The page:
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ETH Zurich articles

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Scanning tunnelling microscope for magnetic atoms

Scanning tunnelling microscope for magnetic atoms
Philosophers in ancient Greece already believed that matter is made up of atoms. Only about 35 years ago, however, were atoms actually observed for the first time – in Zurich. The scanning tunnelling microscope developed by Gerd Binnig and Heinrich Rohrer allowed surfaces of materials to be investigated with a spatial resolution of less than one nanometre – enough to see individual atoms.
7th November 2017

Optoelectronics works without glass

Optoelectronics works without glass
Researchers at ETH Zurich have developed the first opto-electronic circuit component that works without glass and is instead made of metal. The component, referred to as a modulator, converts electrical data signals into optical signals. It is smaller and faster than current modulators, and much easier and cheaper to make. Optical components for microelectronics must be made of glass.
3rd November 2017

The world's shortest laser pulse

The world's shortest laser pulse
In order to fully understand the dynamics during a chemical reaction, scientists must be able to study all movements of atoms and molecules on their basic time scale. Molecules rotate in the range of picoseconds (10-12 s), their atoms vibrate in the range of femtoseconds (10‑15 s), and the electrons move in the range of attoseconds (10-18 s). ETH professor Hans Jakob Wörner and his group have now succeeded in generating the world's shortest laser pulse with a duration of only 43 attoseconds.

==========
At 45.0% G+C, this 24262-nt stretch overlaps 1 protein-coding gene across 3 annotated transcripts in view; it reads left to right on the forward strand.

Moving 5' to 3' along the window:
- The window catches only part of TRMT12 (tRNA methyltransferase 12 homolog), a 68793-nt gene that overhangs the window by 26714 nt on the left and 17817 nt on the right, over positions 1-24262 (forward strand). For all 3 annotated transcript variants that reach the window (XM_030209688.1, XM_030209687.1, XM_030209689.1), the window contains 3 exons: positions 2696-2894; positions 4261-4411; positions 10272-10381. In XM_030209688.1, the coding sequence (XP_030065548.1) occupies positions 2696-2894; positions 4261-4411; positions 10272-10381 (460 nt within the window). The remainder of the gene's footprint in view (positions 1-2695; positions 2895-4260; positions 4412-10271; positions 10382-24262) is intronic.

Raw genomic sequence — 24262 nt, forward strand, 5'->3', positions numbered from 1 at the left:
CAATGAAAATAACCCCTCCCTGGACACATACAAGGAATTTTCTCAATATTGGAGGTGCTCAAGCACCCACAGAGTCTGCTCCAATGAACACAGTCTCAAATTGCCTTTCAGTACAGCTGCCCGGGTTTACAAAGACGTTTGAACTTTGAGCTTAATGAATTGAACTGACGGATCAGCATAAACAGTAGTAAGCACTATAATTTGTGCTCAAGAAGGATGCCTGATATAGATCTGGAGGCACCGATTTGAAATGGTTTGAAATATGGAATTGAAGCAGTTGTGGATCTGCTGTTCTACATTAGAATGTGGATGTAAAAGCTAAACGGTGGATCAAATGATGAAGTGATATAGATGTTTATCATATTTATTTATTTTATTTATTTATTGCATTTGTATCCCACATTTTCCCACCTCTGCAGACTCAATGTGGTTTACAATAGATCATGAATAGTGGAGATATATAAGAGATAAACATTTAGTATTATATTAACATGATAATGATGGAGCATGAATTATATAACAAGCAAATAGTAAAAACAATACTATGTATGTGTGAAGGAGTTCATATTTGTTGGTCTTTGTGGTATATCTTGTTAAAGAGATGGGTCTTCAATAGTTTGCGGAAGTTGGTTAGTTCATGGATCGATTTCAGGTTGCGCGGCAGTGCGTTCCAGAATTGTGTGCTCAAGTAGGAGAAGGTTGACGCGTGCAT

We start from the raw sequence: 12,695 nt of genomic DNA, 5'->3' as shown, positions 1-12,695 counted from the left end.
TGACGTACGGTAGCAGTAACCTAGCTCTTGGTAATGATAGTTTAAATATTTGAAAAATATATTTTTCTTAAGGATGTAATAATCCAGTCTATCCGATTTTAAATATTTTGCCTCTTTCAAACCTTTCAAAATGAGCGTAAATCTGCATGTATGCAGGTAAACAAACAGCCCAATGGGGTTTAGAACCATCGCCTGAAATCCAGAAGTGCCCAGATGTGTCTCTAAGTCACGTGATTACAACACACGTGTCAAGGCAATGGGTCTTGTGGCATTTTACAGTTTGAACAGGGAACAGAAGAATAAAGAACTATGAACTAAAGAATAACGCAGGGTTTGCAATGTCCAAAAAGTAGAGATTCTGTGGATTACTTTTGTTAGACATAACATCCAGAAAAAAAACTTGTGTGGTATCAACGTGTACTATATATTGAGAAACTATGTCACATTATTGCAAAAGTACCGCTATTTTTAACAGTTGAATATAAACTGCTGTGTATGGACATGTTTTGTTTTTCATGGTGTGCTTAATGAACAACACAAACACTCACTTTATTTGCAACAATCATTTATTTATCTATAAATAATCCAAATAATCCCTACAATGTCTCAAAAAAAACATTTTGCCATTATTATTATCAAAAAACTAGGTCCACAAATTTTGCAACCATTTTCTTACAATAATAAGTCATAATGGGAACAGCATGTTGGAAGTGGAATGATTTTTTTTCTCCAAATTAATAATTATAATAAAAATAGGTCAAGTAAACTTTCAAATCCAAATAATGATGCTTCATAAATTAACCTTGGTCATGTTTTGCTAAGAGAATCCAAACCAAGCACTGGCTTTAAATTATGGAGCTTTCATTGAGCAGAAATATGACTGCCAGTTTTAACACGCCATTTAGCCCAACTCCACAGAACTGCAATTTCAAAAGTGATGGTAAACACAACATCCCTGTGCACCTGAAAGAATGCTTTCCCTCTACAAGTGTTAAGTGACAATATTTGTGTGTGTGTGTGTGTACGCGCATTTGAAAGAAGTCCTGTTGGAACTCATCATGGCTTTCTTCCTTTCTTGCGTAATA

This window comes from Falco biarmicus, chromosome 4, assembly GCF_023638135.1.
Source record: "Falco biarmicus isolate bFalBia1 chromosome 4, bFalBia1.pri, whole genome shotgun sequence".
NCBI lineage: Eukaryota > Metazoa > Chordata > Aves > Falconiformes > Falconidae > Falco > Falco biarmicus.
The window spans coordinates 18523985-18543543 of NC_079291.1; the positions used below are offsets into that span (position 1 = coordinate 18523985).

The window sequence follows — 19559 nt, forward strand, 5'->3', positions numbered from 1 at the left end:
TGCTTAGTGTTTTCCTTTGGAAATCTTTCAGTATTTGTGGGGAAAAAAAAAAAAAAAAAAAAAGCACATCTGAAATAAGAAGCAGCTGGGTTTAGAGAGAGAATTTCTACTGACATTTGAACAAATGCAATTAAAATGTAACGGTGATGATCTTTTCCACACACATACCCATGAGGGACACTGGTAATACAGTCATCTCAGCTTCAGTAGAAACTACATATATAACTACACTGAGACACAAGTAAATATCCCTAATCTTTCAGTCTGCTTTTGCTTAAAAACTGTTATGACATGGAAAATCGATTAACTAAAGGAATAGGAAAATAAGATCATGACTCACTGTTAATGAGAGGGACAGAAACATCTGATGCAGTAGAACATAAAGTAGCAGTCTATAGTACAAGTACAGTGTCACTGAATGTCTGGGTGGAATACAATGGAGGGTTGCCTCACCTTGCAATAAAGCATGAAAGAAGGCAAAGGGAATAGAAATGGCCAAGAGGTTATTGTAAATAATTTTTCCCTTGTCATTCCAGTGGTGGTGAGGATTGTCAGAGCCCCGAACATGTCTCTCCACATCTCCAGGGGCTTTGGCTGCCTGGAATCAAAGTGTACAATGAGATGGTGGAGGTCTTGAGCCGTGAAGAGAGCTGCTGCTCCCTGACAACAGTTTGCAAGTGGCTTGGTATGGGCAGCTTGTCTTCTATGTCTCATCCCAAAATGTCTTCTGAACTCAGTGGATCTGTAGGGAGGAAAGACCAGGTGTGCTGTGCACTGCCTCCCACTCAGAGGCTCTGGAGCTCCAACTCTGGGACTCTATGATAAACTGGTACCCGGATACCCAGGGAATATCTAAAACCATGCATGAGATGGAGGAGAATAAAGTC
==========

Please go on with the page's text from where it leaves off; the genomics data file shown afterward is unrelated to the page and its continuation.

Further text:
27th October 2017

A miniature laser-like device for surface plasmons

A miniature laser-like device for surface plasmons
  When light is confined between two partially reflecting mirrors and amplified by some material in between them, the resulting beam can be extremely bright and of a single colour. This is the working principle of the laser, a tool used in all areas of modern life from the DVD player to the operating theatre.
17th October 2017

Holograms analyse molecules on a small chip

Holograms analyse molecules on a small chip
  Scientists at ETH Zurich and Roche have developed a completely new method for the analysis of molecules in liquids on a chip. The possible applications of this technology are immense. It has the potential, inter alia, to revolutionise medical diagnostics.
26th September 2017

Method creates cheaper frequency combs

Method creates cheaper frequency combs
A group of physicists at ETH in Zurich led by Ursula Keller at the Institute for Quantum Electronics have now demonstrated a seminal method that could lead to simpler and faster spectroscopic investigations in the future. For that purpose, they developed a novel technique for creating so-called dual frequency combs. The results have now been published in the scientific journal Science.
12th May 2017

Microscopy technique measures cellular strength

Microscopy technique measures cellular strength
An interdisciplinary team of scientists from ETH Zurich has developed a microscopy technique that allows researchers to measure in great detail the forces exerted by biological cells when they grow, change shape or move around. The technique is an advancement of traction force microscopy (TFM). With it, researchers are able to measure cell forces readily, directly and at a higher resolution than with previous methods.
30th September 2016

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